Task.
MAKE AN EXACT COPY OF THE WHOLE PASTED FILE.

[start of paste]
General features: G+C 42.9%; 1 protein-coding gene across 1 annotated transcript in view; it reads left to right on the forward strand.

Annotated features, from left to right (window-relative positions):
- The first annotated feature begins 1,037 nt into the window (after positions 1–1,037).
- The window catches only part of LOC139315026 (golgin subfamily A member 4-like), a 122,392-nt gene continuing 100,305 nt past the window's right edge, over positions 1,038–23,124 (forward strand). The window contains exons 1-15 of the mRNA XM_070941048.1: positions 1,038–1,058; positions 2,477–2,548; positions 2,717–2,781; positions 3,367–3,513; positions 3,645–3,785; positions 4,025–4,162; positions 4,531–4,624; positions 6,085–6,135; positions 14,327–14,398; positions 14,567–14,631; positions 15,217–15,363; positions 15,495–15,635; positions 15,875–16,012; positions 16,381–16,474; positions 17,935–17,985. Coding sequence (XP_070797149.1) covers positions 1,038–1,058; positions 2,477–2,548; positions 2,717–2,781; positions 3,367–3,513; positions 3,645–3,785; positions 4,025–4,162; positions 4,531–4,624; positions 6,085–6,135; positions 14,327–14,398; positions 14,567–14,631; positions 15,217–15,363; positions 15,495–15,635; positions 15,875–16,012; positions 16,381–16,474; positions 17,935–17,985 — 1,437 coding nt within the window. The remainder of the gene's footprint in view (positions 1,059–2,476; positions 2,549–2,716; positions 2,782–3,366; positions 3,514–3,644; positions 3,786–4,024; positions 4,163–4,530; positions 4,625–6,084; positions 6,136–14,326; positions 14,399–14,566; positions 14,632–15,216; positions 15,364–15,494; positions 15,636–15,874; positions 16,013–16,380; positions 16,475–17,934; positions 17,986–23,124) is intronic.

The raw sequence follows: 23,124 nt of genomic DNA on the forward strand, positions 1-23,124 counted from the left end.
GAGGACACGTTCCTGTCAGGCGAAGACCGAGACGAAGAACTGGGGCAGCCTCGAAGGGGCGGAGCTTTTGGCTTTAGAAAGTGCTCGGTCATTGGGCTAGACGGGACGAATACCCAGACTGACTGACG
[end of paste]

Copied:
General features: G+C 42.9%; 1 protein-coding gene across 1 annotated transcript in view; it reads left to right on the forward strand.

Annotated features, from left to right (window-relative positions):
- The first annotated feature begins 1,037 nt into the window (after positions 1–1,037).
- The window catches only part of LOC139315026 (golgin subfamily A member 4-like), a 122,392-nt gene continuing 100,305 nt past the window's right edge, over positions 1,038–23,124 (forward strand). The window contains exons 1-15 of the mRNA XM_070941048.1: positions 1,038–1,058; positions 2,477–2,548; positions 2,717–2,781; positions 3,367–3,513; positions 3,645–3,785; positions 4,025–4,162; positions 4,531–4,624; positions 6,085–6,135; positions 14,327–14,398; positions 14,567–14,631; positions 15,217–15,363; positions 15,495–15,635; positions 15,875–16,012; positions 16,381–16,474; positions 17,935–17,985. Coding sequence (XP_070797149.1) covers positions 1,038–1,058; positions 2,477–2,548; positions 2,717–2,781; positions 3,367–3,513; positions 3,645–3,785; positions 4,025–4,162; positions 4,531–4,624; positions 6,085–6,135; positions 14,327–14,398; positions 14,567–14,631; positions 15,217–15,363; positions 15,495–15,635; positions 15,875–16,012; positions 16,381–16,474; positions 17,935–17,985 — 1,437 coding nt within the window. The remainder of the gene's footprint in view (positions 1,059–2,476; positions 2,549–2,716; positions 2,782–3,366; positions 3,514–3,644; positions 3,786–4,024; positions 4,163–4,530; positions 4,625–6,084; positions 6,136–14,326; positions 14,399–14,566; positions 14,632–15,216; positions 15,364–15,494; positions 15,636–15,874; positions 16,013–16,380; positions 16,475–17,934; positions 17,986–23,124) is intronic.

The raw sequence follows: 23,124 nt of genomic DNA on the forward strand, positions 1-23,124 counted from the left end.
GAGGACACGTTCCTGTCAGGCGAAGACCGAGACGAAGAACTGGGGCAGCCTCGAAGGGGCGGAGCTTTTGGCTTTAGAAAGTGCTCGGTCATTGGGCTAGACGGGACGAATACCCAGACTGACTGACG